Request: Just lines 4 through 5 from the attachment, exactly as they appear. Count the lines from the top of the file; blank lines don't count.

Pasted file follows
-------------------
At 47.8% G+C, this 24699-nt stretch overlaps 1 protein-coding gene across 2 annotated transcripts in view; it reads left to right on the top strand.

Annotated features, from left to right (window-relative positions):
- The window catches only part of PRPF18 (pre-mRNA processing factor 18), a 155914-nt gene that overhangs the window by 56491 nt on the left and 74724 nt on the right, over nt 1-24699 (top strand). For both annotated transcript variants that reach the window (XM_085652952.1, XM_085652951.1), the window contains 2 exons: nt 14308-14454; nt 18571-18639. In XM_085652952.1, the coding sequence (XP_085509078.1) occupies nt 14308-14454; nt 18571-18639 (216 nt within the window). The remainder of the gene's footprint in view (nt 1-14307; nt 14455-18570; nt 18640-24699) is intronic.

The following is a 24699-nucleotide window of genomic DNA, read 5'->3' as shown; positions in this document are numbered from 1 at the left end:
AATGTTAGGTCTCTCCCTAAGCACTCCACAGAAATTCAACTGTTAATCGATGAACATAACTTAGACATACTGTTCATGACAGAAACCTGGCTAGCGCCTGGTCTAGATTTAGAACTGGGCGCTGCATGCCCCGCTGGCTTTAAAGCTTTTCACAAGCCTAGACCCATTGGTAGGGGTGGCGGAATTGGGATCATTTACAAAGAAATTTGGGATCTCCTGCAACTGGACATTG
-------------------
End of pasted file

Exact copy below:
The following is a 24699-nucleotide window of genomic DNA, read 5'->3' as shown; positions in this document are numbered from 1 at the left end:
AATGTTAGGTCTCTCCCTAAGCACTCCACAGAAATTCAACTGTTAATCGATGAACATAACTTAGACATACTGTTCATGACAGAAACCTGGCTAGCGCCTGGTCTAGATTTAGAACTGGGCGCTGCATGCCCCGCTGGCTTTAAAGCTTTTCACAAGCCTAGACCCATTGGTAGGGGTGGCGGAATTGGGATCATTTACAAAGAAATTTGGGATCTCCTGCAACTGGACATTG